In the near future, Dobson said there likely will be more sensitive tests and the ability to test more of the population, "not for a medical reason but for epidemiological and societal reasons to determine who has been exposed and who has not."
Besides ordering beds, SVMC is making improvements to its infrastructure to handle a likely wave of patients who need treatment for COVID-19.
"We had to do some actual facility improvements to make sure those locations are capable of handling patients overnight, making sure enough oxygen is available, making sure there's enough storage," Dobson said. "We expanded our negative pressure rooms up to 44 rooms, which is a lot more than we normally have. We normally have around 10."
Negative pressure rooms use ventilation systems to allow clean air to flow into an isolation room but not out, thereby reducing cross contamination between patients.
Another change to SVMC's operations because of the pandemic: Like most hospitals, it has eliminated all non-urgent and elective procedures in order to free up space for COVID-19 patients.
But, at the same time, the hospital is reaching out to patients to make sure that their critical, non-coronavirus needs are being met and that people are not avoiding treatment out of fear of coming into contact with the virus.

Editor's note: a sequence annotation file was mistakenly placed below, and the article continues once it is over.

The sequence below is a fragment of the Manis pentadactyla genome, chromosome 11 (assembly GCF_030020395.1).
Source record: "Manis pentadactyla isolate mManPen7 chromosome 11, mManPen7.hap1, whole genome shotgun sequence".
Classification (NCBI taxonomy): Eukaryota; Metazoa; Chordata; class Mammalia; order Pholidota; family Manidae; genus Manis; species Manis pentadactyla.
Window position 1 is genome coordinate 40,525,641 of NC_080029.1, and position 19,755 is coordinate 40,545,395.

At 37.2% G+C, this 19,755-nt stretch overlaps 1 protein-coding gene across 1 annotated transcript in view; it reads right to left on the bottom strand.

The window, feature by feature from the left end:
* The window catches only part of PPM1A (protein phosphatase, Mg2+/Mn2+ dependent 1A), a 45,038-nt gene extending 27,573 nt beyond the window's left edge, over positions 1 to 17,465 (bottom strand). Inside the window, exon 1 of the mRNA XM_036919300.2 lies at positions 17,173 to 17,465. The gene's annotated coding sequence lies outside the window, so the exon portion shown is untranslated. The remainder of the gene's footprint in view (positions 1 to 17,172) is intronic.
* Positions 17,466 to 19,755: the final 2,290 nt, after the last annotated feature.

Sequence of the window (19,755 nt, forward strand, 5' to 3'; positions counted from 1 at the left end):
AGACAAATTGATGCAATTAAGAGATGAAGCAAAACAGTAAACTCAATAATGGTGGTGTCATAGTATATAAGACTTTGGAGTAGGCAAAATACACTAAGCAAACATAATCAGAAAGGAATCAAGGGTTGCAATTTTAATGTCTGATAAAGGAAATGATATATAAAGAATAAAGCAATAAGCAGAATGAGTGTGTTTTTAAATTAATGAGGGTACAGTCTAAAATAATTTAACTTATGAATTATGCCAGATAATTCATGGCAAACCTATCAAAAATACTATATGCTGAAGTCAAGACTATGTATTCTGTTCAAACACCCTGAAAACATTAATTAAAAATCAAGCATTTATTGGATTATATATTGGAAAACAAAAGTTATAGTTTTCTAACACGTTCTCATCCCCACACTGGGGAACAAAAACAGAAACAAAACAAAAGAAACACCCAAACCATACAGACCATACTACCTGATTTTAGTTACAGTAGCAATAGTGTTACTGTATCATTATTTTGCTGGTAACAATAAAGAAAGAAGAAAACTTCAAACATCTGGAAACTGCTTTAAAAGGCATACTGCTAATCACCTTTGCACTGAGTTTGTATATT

"I am concerned about that, and I would not be transparent if I said I wasn't," Dobson said. "We try continually to find ways to communicate with individuals. We're doing a lot of telemedicine and telephone medicine.
"When I said we're not doing urgent procedures … we try to convert many patients to telemedicine and then reassess. What may not be urgent today may become urgent in two weeks when we don't talk to them now.
"We know that patients who forego treatment because they're scared or have misconceptions about our desire to see patients get very sick and end up in the Emergency Department. It's a balancing act, a lot of it is."

Tags: COVID-19,   SVMC,   

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Ten Tips for Safely 'Decking those Halls' this Season

No matter what you’re celebrating this holiday season, lights, fireside gatherings and decorations are a common part of creating a festive mood.

According to the National Fire Protection Association, 30 percent of all home fires and 38 percent of home fire deaths occur during the months of December, January, and February. While these fires result from a variety of sources, the Federal Emergency Management Agency notes that winter holiday fires are more severe than the average fire during the year across all loss measures and that holiday decoration and Christmas tree fires, in particular, are substantially more damaging than other fires.  These fires result in twice the injuries and five times the fatalities per fire as the average winter holiday home fire.